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A rare presentation of metastatic prostate cancer, initially a suspect for urothelial cell carcinoma of the ureter: a case report



The most common metastatic sites of prostate cancer are the lymph nodes and bone. Ureteral metastasis from prostate cancer is very unusual and only a few cases have been reported.

Case presentation

We describe a 76-year-old male with ureteral metastasis of prostate cancer along with a review of the literature. Initially, based on the diagnostic evaluation, urothelial cell carcinoma of the left distal ureter was suspected. Nephroureterectomy with bladder cuff excision was performed. The final pathologic diagnosis was prostate cancer metastatic to the ureter.


Although rare and the mechanistic link between prostate cancer and distant ureteral metastasis has not been clarified on a clinical basis, this would be included in the differential diagnosis of ureteral lesions in patients with a history of prostate cancer. It is important to recognize this unusual manifestation so that timely appropriate treatment can be initiated.

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Prostate cancer, one of the most common malignancies in aging men, commonly spreads to lymph nodes and bone [1]. Ureteral metastasis from other primary cancers is very rare, and prostate cancer metastatic to the ureter is extremely rare, as only 45 cases have been reported worldwide in the last century [2, 3]. Herein, we describe a patient with hydronephrosis secondary to a ureteral tumor caused by metastasis from prostate cancer.

Case presentation

A 76-year-old male visited the emergency room in June 2014 because of left flank pain. His past medical history was significant for advanced prostate cancer treated with androgen deprivation therapy (ADT). According to medical records, he first presented at our outpatient department with urinary obstructive symptoms and was diagnosed with prostate cancer (clinical stage T3bN0M0), with an initial serum prostate specific antigen (PSA) level of 80.69 ng/ml 2 years earlier. At that time, we recommended ADT plus radiation for the treatment of the prostate cancer. However, the patient only received ADT. After 9 months of complete androgen blockade therapy, the PSA had decreased to 0.39 ng/ml, but the patient was lost to follow-up and treatment.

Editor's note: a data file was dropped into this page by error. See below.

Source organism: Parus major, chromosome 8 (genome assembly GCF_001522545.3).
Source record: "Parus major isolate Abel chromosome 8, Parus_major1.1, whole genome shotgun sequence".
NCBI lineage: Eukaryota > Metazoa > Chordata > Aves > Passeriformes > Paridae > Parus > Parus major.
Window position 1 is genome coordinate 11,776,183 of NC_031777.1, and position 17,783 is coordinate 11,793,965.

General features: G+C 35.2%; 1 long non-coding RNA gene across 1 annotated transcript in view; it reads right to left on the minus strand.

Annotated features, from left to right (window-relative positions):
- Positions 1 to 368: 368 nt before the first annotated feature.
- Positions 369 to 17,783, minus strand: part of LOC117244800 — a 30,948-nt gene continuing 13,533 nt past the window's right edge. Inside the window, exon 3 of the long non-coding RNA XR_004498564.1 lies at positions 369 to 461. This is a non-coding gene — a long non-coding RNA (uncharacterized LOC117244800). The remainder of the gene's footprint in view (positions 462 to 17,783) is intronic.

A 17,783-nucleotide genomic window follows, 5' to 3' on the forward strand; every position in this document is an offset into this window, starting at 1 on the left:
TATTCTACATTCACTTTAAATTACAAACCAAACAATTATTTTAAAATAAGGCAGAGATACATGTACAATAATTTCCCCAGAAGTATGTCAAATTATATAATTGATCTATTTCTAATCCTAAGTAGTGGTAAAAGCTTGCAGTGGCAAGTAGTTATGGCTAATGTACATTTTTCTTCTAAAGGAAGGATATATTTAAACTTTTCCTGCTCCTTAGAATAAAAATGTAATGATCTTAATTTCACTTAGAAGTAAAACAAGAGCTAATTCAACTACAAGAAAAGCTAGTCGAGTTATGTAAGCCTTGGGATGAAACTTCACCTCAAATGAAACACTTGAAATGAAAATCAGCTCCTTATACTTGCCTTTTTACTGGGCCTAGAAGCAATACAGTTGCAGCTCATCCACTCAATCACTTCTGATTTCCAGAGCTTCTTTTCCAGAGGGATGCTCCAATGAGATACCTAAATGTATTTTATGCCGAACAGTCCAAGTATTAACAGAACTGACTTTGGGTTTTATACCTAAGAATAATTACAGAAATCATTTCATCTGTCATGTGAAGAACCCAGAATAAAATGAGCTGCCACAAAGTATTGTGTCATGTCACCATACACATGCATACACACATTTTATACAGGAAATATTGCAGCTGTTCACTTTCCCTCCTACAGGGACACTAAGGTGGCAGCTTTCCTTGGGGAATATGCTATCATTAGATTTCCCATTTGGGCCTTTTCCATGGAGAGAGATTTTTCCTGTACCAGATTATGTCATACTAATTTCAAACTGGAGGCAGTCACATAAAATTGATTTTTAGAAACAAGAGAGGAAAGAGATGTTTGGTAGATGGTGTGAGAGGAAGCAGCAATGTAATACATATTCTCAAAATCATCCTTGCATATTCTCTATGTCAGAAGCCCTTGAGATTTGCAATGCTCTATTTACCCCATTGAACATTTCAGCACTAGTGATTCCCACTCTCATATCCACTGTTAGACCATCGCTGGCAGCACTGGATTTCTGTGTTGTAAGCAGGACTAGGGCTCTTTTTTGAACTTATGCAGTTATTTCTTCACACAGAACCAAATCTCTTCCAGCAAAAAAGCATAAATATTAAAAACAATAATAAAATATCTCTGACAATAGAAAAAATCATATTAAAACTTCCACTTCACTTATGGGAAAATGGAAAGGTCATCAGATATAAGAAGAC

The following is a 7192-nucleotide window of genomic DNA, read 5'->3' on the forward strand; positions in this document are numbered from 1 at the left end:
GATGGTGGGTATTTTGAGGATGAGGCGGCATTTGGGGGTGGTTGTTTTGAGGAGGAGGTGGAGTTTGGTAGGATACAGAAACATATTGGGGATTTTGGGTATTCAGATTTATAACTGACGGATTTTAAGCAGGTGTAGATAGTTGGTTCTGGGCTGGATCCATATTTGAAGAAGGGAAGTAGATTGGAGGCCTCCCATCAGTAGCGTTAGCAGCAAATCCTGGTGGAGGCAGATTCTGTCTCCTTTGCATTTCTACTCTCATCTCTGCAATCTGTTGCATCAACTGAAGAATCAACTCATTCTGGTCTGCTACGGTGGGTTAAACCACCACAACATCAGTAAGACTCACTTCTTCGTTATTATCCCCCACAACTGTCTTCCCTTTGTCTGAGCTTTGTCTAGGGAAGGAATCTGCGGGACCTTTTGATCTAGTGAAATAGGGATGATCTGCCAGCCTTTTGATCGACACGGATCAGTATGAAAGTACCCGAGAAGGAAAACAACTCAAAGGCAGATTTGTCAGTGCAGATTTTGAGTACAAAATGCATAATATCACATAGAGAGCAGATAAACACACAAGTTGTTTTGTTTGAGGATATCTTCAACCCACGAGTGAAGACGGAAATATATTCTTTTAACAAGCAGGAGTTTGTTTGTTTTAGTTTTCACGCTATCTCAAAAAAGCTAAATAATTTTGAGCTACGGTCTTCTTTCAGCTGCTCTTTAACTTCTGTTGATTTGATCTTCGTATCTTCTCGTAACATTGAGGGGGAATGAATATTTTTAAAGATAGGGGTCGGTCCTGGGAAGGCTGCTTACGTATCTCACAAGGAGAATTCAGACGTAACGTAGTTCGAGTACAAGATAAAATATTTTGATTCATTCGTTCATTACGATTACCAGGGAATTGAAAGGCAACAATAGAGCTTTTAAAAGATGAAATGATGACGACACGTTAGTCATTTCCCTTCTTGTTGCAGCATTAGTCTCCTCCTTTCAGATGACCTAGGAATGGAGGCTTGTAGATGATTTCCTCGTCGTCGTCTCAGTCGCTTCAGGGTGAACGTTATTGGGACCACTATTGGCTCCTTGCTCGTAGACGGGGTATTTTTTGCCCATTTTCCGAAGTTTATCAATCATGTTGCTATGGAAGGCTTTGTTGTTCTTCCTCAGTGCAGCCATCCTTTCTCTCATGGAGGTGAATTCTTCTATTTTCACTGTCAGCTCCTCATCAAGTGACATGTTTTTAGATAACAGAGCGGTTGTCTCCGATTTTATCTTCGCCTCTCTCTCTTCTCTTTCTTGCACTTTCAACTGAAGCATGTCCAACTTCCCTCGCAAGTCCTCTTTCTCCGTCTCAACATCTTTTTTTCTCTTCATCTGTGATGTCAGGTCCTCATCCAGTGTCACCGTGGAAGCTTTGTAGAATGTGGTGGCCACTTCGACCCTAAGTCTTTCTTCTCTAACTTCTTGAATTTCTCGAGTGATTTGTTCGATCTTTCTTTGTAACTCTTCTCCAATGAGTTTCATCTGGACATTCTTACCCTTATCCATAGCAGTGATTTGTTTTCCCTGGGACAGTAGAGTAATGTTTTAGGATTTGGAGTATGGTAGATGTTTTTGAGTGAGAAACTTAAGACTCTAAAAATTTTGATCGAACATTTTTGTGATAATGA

When he again presented at the emergency room in June 2014, the PSA level was 6.75 ng/ml. Abdominal computed tomography (CT) revealed a left distal ureteral enhancing mass about 2.1 cm in length causing hydronephrosis, and no lymphadenopathy (Fig. 1). We initially performed left percutaneous nephrostomy for symptomatic hydronephrosis. Retrograde pyelography showed smooth, marginated filling defects in the left distal ureter (Fig. 2). Cytology showed no pathological results.

Fig. 1

Abdominal computed tomography showing a left ureteral mass with hydronephrosis. a axial view, b coronal view

Fig. 2

Retrograde pyelography, showing smooth marginated filling defects in the left distal ureter

Because of suspected urothelial cell carcinoma of the left distal ureter, nephroureterectomy with bladder cuff excision was performed. Pathological examination revealed a lesion consisting of hyperchromatic cells around the ureter (Fig. 3a). Immunohistochemical staining was strongly positive for prostate cancer markers, including p504S, PSA, and ERG, and negative for p63 (Fig. 3b-e). These findings confirmed a diagnosis of prostate carcinoma metastatic to the left ureter, with no evidence of urothelial cell carcinoma. The tumor invaded the adventitia and muscularis of the ureter, but the distal ureteral surgical margin was not involved by tumor cells.

Fig. 3

Pathological features of the involved ureter. a Solid sheet of hyperchromatic cells are noted around the ureter. Arrow indicates ureter. (hematoxylin-eosin staining, ×10) (b, c, d, e) The tumor cells were positive for p504S, prostate specific antigen (PSA), and ERG, and negative for p63 (immunohistochemical stain, ×200)